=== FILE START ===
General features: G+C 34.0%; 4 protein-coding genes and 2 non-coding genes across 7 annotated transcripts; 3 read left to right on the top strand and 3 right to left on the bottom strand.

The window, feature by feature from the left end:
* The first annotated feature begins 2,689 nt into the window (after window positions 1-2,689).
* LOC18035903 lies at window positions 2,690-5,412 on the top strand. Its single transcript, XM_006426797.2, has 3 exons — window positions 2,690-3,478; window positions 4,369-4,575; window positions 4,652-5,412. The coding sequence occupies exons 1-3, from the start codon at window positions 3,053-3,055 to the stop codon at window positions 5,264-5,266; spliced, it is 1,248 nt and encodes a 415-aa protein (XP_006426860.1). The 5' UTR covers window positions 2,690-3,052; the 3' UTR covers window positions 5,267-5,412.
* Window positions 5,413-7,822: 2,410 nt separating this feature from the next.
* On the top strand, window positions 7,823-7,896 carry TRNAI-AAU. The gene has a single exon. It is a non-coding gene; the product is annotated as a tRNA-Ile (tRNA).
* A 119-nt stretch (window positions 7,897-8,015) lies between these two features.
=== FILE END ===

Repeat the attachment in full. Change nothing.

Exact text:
General features: G+C 34.0%; 4 protein-coding genes and 2 non-coding genes across 7 annotated transcripts; 3 read left to right on the top strand and 3 right to left on the bottom strand.

The window, feature by feature from the left end:
* The first annotated feature begins 2,689 nt into the window (after window positions 1-2,689).
* LOC18035903 lies at window positions 2,690-5,412 on the top strand. Its single transcript, XM_006426797.2, has 3 exons — window positions 2,690-3,478; window positions 4,369-4,575; window positions 4,652-5,412. The coding sequence occupies exons 1-3, from the start codon at window positions 3,053-3,055 to the stop codon at window positions 5,264-5,266; spliced, it is 1,248 nt and encodes a 415-aa protein (XP_006426860.1). The 5' UTR covers window positions 2,690-3,052; the 3' UTR covers window positions 5,267-5,412.
* Window positions 5,413-7,822: 2,410 nt separating this feature from the next.
* On the top strand, window positions 7,823-7,896 carry TRNAI-AAU. The gene has a single exon. It is a non-coding gene; the product is annotated as a tRNA-Ile (tRNA).
* A 119-nt stretch (window positions 7,897-8,015) lies between these two features.